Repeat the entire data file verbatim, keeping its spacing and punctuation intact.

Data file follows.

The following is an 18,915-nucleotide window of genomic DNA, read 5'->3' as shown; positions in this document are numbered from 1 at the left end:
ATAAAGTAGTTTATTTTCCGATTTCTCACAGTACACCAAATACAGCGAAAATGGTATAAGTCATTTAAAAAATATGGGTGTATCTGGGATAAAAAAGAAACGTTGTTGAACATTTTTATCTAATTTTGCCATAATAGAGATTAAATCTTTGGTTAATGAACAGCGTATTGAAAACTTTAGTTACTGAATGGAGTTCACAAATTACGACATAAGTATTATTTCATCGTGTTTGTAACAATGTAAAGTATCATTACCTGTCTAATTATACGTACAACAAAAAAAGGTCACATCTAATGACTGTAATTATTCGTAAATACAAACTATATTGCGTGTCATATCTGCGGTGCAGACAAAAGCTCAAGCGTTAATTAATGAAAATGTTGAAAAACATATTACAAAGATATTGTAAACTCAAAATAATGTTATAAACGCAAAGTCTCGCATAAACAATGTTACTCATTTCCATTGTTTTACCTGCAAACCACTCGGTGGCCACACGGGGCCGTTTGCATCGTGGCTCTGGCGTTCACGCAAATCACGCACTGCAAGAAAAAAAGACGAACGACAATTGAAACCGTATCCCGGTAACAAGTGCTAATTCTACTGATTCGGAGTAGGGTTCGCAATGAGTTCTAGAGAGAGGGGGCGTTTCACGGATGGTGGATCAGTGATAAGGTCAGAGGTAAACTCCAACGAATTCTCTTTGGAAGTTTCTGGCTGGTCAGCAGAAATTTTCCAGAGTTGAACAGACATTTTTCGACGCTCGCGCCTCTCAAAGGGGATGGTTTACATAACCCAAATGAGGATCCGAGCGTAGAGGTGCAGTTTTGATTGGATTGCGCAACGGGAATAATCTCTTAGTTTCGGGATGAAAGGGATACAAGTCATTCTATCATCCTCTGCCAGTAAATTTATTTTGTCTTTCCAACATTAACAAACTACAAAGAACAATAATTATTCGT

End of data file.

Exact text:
The following is an 18,915-nucleotide window of genomic DNA, read 5'->3' as shown; positions in this document are numbered from 1 at the left end:
ATAAAGTAGTTTATTTTCCGATTTCTCACAGTACACCAAATACAGCGAAAATGGTATAAGTCATTTAAAAAATATGGGTGTATCTGGGATAAAAAAGAAACGTTGTTGAACATTTTTATCTAATTTTGCCATAATAGAGATTAAATCTTTGGTTAATGAACAGCGTATTGAAAACTTTAGTTACTGAATGGAGTTCACAAATTACGACATAAGTATTATTTCATCGTGTTTGTAACAATGTAAAGTATCATTACCTGTCTAATTATACGTACAACAAAAAAAGGTCACATCTAATGACTGTAATTATTCGTAAATACAAACTATATTGCGTGTCATATCTGCGGTGCAGACAAAAGCTCAAGCGTTAATTAATGAAAATGTTGAAAAACATATTACAAAGATATTGTAAACTCAAAATAATGTTATAAACGCAAAGTCTCGCATAAACAATGTTACTCATTTCCATTGTTTTACCTGCAAACCACTCGGTGGCCACACGGGGCCGTTTGCATCGTGGCTCTGGCGTTCACGCAAATCACGCACTGCAAGAAAAAAAGACGAACGACAATTGAAACCGTATCCCGGTAACAAGTGCTAATTCTACTGATTCGGAGTAGGGTTCGCAATGAGTTCTAGAGAGAGGGGGCGTTTCACGGATGGTGGATCAGTGATAAGGTCAGAGGTAAACTCCAACGAATTCTCTTTGGAAGTTTCTGGCTGGTCAGCAGAAATTTTCCAGAGTTGAACAGACATTTTTCGACGCTCGCGCCTCTCAAAGGGGATGGTTTACATAACCCAAATGAGGATCCGAGCGTAGAGGTGCAGTTTTGATTGGATTGCGCAACGGGAATAATCTCTTAGTTTCGGGATGAAAGGGATACAAGTCATTCTATCATCCTCTGCCAGTAAATTTATTTTGTCTTTCCAACATTAACAAACTACAAAGAACAATAATTATTCGT